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Originally Posted by Thermodynamics View Post
At the same time I wouldn't say all HR are bad, I knew an HR lady who was given this unfortunate job to handle layoffs. She cried she can't handle, but this is the system, she has to do.
I would not like to paint them all with the same brush either. But in that place at that time, when I expected support from them, I got zilch. I was not expecting them to save my job role for me. But they could have helped me handle it better or given me some advance notice. I would not have bought a car on loan. His response was you can always sell it off. Highly insensitive.

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Originally Posted by naveenroy View Post
I can only imagine the stressful times - esp when you suddenly realize that everyone at work starts to treat you differently. And again I say it, HR are the worst of the lot in a company.
In my case, they definitely were. My wife cannot work due to health issues. We were also coping with this for the last few years. Again, while I do not expect them to avoid firing me for this reason any advance notice or a heads up would have been helpful.
What goes around, comes around. A couple of them got fired too and are reaching out for help.

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Originally Posted by StarrySky View Post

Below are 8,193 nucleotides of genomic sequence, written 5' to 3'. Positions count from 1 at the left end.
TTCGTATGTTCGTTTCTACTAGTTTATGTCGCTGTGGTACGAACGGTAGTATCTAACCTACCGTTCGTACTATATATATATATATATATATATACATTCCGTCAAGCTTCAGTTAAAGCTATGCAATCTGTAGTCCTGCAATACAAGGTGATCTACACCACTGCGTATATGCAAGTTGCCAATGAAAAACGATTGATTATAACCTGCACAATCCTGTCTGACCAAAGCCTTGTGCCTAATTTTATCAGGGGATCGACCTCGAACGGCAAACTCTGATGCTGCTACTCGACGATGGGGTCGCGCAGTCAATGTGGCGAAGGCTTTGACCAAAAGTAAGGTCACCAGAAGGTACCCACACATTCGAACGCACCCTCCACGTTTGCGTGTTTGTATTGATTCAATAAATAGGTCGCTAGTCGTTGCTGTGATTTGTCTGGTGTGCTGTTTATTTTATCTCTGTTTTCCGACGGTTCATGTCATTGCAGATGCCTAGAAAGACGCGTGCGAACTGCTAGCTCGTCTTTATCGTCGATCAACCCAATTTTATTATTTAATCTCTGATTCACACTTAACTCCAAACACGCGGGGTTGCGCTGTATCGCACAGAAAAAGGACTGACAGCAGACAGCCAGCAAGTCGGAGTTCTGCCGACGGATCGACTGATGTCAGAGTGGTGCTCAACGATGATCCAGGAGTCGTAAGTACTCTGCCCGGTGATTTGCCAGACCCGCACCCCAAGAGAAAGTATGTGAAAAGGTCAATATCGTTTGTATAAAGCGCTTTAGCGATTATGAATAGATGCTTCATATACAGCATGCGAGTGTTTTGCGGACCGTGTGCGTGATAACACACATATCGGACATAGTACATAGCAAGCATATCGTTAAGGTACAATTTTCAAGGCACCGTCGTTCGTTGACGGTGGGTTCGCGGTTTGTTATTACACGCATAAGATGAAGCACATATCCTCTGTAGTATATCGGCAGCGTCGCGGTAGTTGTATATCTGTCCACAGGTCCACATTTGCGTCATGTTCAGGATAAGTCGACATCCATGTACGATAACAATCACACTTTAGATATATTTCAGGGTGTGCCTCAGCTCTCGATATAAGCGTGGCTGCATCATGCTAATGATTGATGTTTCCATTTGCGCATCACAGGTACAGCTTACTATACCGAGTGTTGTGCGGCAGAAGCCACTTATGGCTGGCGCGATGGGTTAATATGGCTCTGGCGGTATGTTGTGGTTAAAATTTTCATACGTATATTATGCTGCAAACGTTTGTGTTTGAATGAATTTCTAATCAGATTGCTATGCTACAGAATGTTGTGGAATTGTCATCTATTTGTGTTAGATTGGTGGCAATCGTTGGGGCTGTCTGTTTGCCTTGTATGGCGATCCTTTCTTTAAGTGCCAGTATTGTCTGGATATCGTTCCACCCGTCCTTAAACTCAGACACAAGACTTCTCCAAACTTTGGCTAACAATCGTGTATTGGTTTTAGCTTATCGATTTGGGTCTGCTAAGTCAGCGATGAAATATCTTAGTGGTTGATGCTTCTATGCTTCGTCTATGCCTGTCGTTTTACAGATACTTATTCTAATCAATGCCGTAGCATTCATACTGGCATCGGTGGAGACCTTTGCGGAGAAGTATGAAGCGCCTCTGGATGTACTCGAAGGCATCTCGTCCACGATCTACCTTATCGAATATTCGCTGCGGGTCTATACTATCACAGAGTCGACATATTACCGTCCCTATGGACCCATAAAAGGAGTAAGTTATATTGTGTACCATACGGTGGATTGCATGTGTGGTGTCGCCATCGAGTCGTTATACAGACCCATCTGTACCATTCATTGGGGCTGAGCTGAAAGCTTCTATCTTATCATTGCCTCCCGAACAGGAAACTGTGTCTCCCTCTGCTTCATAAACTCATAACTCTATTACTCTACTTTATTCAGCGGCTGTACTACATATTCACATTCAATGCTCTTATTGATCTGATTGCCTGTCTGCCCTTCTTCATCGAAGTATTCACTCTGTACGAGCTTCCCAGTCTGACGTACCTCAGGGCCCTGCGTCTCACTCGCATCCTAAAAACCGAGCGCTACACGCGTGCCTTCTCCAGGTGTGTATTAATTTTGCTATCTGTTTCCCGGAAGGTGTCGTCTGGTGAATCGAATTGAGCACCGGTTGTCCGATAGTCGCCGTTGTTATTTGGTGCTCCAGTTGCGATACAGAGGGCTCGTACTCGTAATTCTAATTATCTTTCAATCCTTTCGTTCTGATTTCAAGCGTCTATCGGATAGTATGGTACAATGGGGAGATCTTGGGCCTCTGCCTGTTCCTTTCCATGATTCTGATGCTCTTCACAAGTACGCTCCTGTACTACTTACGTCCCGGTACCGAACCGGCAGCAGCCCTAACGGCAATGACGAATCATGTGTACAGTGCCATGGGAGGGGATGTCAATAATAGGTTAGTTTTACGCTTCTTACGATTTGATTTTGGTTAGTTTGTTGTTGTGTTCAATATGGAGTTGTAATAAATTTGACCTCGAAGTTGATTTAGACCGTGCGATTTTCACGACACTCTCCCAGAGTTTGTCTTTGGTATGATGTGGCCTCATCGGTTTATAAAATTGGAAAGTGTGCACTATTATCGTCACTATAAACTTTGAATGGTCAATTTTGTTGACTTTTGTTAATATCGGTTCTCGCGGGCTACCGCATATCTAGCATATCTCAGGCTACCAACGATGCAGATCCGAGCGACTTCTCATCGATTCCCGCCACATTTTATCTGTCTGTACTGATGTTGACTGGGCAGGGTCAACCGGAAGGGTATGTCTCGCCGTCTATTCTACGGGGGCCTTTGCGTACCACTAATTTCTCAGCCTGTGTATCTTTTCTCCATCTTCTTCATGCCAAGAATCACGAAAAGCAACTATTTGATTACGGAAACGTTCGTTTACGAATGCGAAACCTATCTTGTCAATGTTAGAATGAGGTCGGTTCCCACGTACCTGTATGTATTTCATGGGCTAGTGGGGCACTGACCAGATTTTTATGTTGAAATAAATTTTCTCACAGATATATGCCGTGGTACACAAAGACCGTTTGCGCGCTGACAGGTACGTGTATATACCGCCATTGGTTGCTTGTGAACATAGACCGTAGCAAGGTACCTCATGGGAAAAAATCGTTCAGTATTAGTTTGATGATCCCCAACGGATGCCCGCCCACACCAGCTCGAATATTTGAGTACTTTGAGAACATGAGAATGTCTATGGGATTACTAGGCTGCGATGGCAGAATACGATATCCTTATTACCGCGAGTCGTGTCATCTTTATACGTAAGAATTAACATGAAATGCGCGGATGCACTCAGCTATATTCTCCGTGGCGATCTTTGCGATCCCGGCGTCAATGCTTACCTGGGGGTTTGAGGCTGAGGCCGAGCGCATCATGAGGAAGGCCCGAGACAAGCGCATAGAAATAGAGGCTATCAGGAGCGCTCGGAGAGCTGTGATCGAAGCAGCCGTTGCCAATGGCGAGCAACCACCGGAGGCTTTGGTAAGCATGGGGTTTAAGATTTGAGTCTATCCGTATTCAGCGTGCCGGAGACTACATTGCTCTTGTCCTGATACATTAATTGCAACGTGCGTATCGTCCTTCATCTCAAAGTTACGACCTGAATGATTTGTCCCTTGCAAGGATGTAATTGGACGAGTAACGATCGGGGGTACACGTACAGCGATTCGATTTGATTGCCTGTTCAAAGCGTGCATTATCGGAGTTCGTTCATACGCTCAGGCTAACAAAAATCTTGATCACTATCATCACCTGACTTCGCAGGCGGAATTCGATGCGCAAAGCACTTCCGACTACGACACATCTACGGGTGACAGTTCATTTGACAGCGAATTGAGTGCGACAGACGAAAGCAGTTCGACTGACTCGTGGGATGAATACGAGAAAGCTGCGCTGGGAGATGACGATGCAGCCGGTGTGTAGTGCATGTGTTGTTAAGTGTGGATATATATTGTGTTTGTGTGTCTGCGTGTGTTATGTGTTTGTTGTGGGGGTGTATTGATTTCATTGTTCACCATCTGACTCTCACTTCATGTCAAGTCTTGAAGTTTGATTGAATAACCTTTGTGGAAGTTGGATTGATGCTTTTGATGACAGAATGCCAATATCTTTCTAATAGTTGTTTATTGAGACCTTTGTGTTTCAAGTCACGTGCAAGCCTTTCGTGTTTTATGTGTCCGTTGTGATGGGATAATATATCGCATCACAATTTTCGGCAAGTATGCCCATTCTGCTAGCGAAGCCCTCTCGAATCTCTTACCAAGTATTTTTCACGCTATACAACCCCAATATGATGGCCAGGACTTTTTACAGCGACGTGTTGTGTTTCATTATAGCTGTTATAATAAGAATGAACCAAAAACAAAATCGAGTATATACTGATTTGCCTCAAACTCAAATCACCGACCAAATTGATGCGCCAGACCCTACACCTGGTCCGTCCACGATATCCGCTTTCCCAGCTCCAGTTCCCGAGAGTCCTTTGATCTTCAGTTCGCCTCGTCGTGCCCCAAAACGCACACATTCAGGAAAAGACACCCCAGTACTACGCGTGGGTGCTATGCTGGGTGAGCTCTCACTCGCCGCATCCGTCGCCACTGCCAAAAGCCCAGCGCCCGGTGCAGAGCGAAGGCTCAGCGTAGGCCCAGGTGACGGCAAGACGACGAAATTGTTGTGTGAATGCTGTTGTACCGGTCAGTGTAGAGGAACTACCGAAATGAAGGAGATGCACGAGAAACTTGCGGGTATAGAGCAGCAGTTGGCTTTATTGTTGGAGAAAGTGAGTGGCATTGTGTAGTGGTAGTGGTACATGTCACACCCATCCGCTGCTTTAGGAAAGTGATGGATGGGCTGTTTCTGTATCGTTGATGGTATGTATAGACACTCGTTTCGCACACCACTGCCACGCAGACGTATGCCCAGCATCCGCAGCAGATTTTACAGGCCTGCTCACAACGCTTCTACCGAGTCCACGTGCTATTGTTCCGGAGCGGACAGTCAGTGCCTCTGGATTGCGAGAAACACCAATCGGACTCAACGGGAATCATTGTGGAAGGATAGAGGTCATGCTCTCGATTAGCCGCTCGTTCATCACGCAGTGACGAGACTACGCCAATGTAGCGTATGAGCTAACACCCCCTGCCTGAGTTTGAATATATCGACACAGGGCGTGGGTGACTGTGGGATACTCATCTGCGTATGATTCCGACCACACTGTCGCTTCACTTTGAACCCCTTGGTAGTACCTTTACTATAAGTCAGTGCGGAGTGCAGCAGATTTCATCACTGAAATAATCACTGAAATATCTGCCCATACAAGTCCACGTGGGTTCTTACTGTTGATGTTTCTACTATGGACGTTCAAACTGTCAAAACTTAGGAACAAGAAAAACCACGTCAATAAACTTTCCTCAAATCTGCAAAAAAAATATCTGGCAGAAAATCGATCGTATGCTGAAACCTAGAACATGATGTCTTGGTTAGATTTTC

The company provides support for the affected employees beyond the severance package. This is in the form of training (to help apply for a different role in the company or outside the company) or even help to set up something on your own.
Wow, that is indeed a plan that seems thought through and implemented well. It does not seem like a hire and fire place that does not care for their employees. On the other side we have people who think that employees should not have any say in company matters and are dispensable. I think it is best we assume this as the worst case scenario and prepare ourselves accordingly. No use expecting anyone to be sensitive.

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Originally Posted by SoumenD View Post
Your experience was scary!!! Having just changed my 8 year old perfectly fine car(<40k on odo) with a new one on loan, this gives me jitters.
Off-Topic:
Question to experienced folks : Is it justified investing in MFs while you still have loans running? Or is it better to first accumulate as much as possible to close the loans(atleast car loan) & then continue investing. Home loan atleast gives some tax benefits.
I have a homeloan too. I now think that the tax benefits are only carrots being dangled for a debt trap. It does not make sense for any of us to live beyond our means or keep upgrading cars/ homes. Definitely not at the cost of selling our souls/ careers/ most of our working lives for these things.
In my case, I now intend to finish off my loans and then take things from there.

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Originally Posted by NiInJa View Post
The only way to shield yourself from such things is keep on learning new things even if you are climbing up the ladder, you never know when it will come to your rescue
There is a limit to how much you can keep learning/ evolving. Eventually age catches up and you are left competing with younger people who have a better knack for such things.